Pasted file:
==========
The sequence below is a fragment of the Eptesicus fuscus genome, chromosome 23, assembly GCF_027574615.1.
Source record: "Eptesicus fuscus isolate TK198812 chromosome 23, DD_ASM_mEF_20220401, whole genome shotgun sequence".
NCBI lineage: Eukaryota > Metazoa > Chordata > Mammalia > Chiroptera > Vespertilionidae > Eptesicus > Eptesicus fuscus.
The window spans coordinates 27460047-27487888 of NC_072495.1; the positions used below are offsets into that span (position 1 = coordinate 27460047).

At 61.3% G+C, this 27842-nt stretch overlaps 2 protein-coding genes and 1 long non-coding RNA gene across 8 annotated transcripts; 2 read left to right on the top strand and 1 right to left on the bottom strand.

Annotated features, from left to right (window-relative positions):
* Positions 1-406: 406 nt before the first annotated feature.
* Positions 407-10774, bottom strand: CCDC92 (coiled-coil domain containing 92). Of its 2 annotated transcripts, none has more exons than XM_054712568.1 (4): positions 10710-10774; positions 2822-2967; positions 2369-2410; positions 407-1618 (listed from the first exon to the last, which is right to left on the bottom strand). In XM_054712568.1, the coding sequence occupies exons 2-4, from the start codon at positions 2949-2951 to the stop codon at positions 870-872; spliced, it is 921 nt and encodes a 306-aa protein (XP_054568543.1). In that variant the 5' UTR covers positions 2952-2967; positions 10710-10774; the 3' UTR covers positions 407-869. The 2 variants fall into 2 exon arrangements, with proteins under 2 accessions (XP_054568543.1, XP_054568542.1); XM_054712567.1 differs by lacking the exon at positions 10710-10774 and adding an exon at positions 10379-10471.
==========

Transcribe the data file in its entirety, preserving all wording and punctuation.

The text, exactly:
The sequence below is a fragment of the Eptesicus fuscus genome, chromosome 23, assembly GCF_027574615.1.
Source record: "Eptesicus fuscus isolate TK198812 chromosome 23, DD_ASM_mEF_20220401, whole genome shotgun sequence".
NCBI lineage: Eukaryota > Metazoa > Chordata > Mammalia > Chiroptera > Vespertilionidae > Eptesicus > Eptesicus fuscus.
The window spans coordinates 27460047-27487888 of NC_072495.1; the positions used below are offsets into that span (position 1 = coordinate 27460047).

At 61.3% G+C, this 27842-nt stretch overlaps 2 protein-coding genes and 1 long non-coding RNA gene across 8 annotated transcripts; 2 read left to right on the top strand and 1 right to left on the bottom strand.

Annotated features, from left to right (window-relative positions):
* Positions 1-406: 406 nt before the first annotated feature.
* Positions 407-10774, bottom strand: CCDC92 (coiled-coil domain containing 92). Of its 2 annotated transcripts, none has more exons than XM_054712568.1 (4): positions 10710-10774; positions 2822-2967; positions 2369-2410; positions 407-1618 (listed from the first exon to the last, which is right to left on the bottom strand). In XM_054712568.1, the coding sequence occupies exons 2-4, from the start codon at positions 2949-2951 to the stop codon at positions 870-872; spliced, it is 921 nt and encodes a 306-aa protein (XP_054568543.1). In that variant the 5' UTR covers positions 2952-2967; positions 10710-10774; the 3' UTR covers positions 407-869. The 2 variants fall into 2 exon arrangements, with proteins under 2 accessions (XP_054568543.1, XP_054568542.1); XM_054712567.1 differs by lacking the exon at positions 10710-10774 and adding an exon at positions 10379-10471.